A concept called “flow” may be an antidote to languishing. Flow is that elusive state of absorption in a meaningful challenge or a momentary bond, where your sense of time, place and self melts away. During the early days of the pandemic, the best predictor of well-being wasn’t optimism or mindfulness — it was flow. People who became more immersed in their projects managed to avoid languishing and maintained their prepandemic happiness.
Grant cautions, however, that lack of focus is a big impediment to attaining flow. This means setting aside time to work on projects without distractions.
For me, working on getting this Substack up and running is the thing that has immersed me in flow. Every time I sit down to write here, I’m working with new, interesting material. It draws me in. It turns me, for the first time in long time, back into that writer who could work on an essay for hours without having any real sense of the passage of time.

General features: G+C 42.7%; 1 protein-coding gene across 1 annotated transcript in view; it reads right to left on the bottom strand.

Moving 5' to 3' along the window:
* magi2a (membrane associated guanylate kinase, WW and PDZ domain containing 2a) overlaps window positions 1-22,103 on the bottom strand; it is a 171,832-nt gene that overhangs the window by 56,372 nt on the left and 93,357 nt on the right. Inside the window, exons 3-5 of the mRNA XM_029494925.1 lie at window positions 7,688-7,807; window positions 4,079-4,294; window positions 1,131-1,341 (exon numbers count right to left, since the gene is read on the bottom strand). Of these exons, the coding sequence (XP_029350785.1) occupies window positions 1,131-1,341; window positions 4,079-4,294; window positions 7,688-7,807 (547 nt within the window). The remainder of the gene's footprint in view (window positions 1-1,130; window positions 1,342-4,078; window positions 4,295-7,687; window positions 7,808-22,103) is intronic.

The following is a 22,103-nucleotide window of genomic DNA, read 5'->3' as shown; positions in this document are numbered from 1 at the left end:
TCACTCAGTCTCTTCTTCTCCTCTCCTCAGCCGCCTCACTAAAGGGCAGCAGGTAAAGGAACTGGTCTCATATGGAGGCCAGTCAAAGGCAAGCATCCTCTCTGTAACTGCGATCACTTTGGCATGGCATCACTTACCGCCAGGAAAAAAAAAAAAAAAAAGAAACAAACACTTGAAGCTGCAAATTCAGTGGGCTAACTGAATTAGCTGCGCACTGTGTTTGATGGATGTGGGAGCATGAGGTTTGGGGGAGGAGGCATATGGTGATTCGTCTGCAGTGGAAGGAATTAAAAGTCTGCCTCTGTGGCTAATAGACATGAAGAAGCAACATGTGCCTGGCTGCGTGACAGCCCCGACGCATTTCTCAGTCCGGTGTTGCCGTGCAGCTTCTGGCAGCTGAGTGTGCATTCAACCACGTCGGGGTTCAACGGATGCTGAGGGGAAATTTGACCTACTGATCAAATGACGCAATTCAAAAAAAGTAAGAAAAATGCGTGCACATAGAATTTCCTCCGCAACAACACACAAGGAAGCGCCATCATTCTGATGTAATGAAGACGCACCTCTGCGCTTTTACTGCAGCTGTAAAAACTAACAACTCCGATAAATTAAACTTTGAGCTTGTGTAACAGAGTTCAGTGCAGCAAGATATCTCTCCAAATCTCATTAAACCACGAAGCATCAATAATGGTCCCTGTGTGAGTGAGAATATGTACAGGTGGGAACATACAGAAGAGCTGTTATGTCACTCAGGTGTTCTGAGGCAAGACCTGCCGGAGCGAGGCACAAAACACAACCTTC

And I’ve felt it tugging me out of the worst of my funk. Languishing is always there waiting for me when I come up for air, but I’ve noticed its embrace is a little less suffocating.
And although I think we should all try to find work where we can enter flow, it isn’t always going to be possible, and we may have to look for it in other off-hours pursuits. Jon Elordi, writing at The Masculinist this week, talks about the importance of hobbies.:
I describe a hobby as something you do for its own sake. There’s no goal to it, except maybe to get better at it. Getting good at a hobby is unlikely to have any major ramifications on your life. It’s not going to lead to promotion. It’s not going to improve some other aspect of your life. It’s just something fun you like to do. A hobby gives you the opportunity to focus on, and forget about all the other predicaments you have going on.